A broader set of competences to achieve concrete results

18 May 2021

Jelena Loncarski received the Ph.D. degree from the Department of Electrical, Electronic, and Information Engineering (DEI), University of Bologna, in 2014. In April 2014, she joined the Department of Engineering Sciences, Ångström Laboratory, Uppsala University, as a Postdoctoral Researcher, where she is now visiting researcher. She is currently a researcher with the Department of Electrical, Electronic and Information Engineering, “Guglielmo Marconi”, University of Bologna.

The climate crisis is pushing us to think outside the box and use non-standardised ways of creating. BBS Centre for Sustainability and Climate Change has recognized this need and approached sustainability from a unique point of view. In fact, sustainability is not only the task of engineers or sociologists, but of us all together. The contribution of each individual is important but should be the integrating part of a wider collective contribution where different fields are merged and concentrated on the goal that is the sustainable future.

The principle of interdisciplinarity has become crucial to first understand sustainability and then to create theories, concepts and techniques that go beyond traditional disciplinary boundaries. My personal thoughts on interdisciplinarity go few years back, when as a researcher at Uppsala University and part of the small group of power electronics, we tried to imagine the smart converters and their integration into future smart grids, where it was clear to us that the interdisciplinary aspect will play a major role. The goal of the green and sustainable future requires even broader competences, as it influences the everyday way of living and working.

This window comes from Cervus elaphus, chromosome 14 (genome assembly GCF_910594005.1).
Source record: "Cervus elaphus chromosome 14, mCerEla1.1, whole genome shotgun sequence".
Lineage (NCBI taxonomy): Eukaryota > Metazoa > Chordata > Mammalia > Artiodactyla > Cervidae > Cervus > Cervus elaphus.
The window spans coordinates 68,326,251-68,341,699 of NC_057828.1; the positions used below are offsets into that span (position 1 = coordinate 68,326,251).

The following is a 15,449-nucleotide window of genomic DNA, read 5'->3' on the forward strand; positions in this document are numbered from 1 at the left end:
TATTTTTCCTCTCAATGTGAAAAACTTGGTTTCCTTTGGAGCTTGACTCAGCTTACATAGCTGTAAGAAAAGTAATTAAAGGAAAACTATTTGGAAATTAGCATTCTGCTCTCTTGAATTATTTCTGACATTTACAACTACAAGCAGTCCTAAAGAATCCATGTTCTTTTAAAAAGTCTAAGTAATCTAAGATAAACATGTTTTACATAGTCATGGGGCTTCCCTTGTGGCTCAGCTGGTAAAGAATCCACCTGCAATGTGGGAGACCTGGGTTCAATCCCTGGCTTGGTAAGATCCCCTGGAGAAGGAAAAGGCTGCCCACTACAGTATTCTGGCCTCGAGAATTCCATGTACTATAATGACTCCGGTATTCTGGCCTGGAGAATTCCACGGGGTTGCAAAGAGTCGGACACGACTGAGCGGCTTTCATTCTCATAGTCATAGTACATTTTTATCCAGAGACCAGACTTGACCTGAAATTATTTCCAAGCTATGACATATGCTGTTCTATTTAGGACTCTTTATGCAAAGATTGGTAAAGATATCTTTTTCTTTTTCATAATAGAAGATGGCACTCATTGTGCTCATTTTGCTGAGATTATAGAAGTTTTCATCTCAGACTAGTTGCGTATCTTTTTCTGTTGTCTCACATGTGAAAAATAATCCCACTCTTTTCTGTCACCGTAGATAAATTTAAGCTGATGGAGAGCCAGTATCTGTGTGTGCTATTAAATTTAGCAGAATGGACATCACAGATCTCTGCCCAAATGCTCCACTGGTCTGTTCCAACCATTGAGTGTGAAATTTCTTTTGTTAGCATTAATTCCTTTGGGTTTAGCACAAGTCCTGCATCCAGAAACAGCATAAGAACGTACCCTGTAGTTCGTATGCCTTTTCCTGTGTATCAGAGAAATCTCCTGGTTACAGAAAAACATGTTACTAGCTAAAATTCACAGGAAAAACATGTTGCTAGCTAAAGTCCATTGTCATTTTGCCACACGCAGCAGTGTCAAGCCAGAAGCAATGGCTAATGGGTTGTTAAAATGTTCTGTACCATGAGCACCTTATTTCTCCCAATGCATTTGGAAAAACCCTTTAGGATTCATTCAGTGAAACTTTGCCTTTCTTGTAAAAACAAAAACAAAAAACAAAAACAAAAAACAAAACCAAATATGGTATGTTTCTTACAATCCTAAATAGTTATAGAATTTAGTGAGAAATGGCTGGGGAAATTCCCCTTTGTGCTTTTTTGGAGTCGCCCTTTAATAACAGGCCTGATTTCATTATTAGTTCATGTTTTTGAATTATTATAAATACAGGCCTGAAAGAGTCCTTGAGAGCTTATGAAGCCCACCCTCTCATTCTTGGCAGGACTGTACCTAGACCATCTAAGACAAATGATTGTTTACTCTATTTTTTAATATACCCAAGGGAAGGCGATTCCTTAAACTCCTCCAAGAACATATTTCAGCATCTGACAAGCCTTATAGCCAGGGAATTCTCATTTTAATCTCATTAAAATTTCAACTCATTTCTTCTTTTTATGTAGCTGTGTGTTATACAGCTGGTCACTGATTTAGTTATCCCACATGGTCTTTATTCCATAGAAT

From my own perspective (i.e., the perspective of an electrical engineer), I see sustainability touches every part of the energy sector, from its production to the final users. When it comes to the production, more and more efficient renewable energy sources are integrated into the grid, reaching the 100% renewable energy goal. As the final users, it is crucial to provide the enabling techniques for sustainable e-mobility, and energy efficient industrial facilities, processes, and machinery, being the industrial sector accounting for 50% of global energy consumption

Transport is Europe’s biggest source of CO2, with the emission of over a quarter of all greenhouse gases and annual damage cost of €66.7 billion (healthcare, damage to environment, etc.). It is evident that sustainability must be the priority and I am looking forward to being an integral part of all these developments inevitably happening and to give my contribution for a more green and sustainable future.


by Jelena Loncarski, Assistant Professor of Power Electronics and Drives


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